Professor Dean Fennell and Professor Hongji Yang
MPMs harbour predominantly TSGs, which present a therapeutic challenge owing to the need to identify actionable and synthetic lethal co-dependencies. In contrast, oncogenic drivers constitute gain of function targets suitable for conventional small molecule inhibition. However, this class of cancer gene has not been comprehensively investigated in MPM.
We are leveraging multiregional exome sequencing of early stage MPMs in the MEDUSA study (Mesothelioma Evolution: Deciphering drUgable Somatic Alterations), to elucidate repeated evolutionary trajectories in MPM through the application of machine learning . We identified clonal somatic alterations involving TSGs that are associated with early de-repression of an oncogenic pathway and evolutionary bottleneck involving TEAD transcription (-22q/NF2, LATS2) . Beyond this, although several genomic regions involving clonal amplification implicate oncogenic gains of function eg. 8q24 (MYC), a comprehensive census of oncogenic driver networks and their drugable potential has not yet been explored in mesothelioma. Understanding the extent of clonal oncogenic drivers and their timing during mesothelioma evolution, may reveal novel targets for effective therapy.
The aim of this project is to curate a census of clonal gain-of-function somatic alterations in MPM, establish their associated evolutionary timing, phenotype, impact on prognosis and drug sensitivity.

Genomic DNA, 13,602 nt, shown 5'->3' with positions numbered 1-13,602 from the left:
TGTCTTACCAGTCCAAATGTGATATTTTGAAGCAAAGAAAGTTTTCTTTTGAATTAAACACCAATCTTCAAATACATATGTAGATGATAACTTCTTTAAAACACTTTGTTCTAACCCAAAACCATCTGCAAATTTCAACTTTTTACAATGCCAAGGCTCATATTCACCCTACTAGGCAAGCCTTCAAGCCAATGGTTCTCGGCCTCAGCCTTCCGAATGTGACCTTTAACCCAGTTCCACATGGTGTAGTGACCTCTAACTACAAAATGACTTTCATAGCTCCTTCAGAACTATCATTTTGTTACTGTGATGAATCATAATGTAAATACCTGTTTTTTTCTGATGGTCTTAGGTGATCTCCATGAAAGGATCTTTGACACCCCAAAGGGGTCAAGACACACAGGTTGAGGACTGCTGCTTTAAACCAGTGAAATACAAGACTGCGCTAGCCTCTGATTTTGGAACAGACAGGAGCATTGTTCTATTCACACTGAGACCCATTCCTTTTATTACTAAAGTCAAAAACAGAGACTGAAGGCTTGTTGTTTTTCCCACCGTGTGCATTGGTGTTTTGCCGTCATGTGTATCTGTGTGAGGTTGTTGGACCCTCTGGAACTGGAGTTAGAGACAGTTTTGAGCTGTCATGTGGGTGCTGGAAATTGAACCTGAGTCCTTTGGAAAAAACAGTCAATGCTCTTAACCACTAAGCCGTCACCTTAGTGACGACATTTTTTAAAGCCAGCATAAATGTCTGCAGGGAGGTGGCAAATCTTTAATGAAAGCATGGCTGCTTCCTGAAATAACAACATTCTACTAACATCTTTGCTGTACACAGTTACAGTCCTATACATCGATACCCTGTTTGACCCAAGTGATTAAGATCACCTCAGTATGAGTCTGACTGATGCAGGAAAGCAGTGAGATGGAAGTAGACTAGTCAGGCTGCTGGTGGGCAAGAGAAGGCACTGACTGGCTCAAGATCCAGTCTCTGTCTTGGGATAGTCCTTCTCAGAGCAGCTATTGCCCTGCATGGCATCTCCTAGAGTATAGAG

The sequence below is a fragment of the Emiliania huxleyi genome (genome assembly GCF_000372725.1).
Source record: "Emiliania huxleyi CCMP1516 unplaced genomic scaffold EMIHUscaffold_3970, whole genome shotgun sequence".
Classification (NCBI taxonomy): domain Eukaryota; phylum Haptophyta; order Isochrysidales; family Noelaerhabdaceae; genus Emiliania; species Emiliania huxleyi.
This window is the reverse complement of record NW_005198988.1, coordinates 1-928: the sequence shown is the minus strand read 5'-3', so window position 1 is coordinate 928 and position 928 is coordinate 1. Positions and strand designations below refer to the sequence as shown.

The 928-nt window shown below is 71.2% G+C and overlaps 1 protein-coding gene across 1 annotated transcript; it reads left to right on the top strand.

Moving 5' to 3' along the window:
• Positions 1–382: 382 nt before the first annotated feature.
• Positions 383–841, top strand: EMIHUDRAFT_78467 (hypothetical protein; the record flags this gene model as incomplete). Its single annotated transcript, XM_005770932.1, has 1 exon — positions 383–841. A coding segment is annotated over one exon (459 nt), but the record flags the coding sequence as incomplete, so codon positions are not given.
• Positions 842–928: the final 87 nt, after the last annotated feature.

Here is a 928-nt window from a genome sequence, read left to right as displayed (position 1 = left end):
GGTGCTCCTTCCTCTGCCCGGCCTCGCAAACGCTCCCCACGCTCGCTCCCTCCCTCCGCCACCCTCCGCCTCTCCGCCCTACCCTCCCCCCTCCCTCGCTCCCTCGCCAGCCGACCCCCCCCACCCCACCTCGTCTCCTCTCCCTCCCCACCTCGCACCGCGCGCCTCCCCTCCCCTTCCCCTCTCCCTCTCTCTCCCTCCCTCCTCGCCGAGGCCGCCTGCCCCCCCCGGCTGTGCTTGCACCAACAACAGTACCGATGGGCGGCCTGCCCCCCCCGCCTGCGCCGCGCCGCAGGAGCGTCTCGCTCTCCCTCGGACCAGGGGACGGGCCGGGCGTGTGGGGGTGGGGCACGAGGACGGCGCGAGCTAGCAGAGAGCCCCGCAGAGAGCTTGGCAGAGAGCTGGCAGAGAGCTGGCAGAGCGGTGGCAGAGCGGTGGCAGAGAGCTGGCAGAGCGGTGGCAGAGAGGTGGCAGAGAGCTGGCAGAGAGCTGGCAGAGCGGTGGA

1. Application of phylogenetic transfer learning  to uncover oncogenic evolutionary trajectories, timing large scale somatic events and involving oncogenic gain of function. We will aim to detect active oncogenic signalling pathways via paired gene set enrichment analysis of our MEDUSA transcriptome interrogation and validate pathway activation in matched MEDUSA derived cell lines. Machine learning based feature extraction will be used to explore the morphological, genomic, immune microenvironment, and clinical correlates of MPM subsets harbouring oncogenic drivers. All analysis will be validated in orthogonal TCGA data.
2. Exploration of novel drug-gene interactions by leveraging our drug sensitivity data derived from an exome sequenced MPM screening panel. We will employ a custom machine learning pipeline (comprising multiple algorithms based on transfer learning, random forests, LASSO/ridge regression , and visual neural network based classifiers). Pipeline processing times will be significantly reduced by execution on a supercomputing platform (currently used for an existing DAF-HY collaboration).
IMPLICATIONS OF THE PROJECT
The goal of this PhD project will be to expand the next generation of molecular targets suitable for clinical translation in precision medicine trials.
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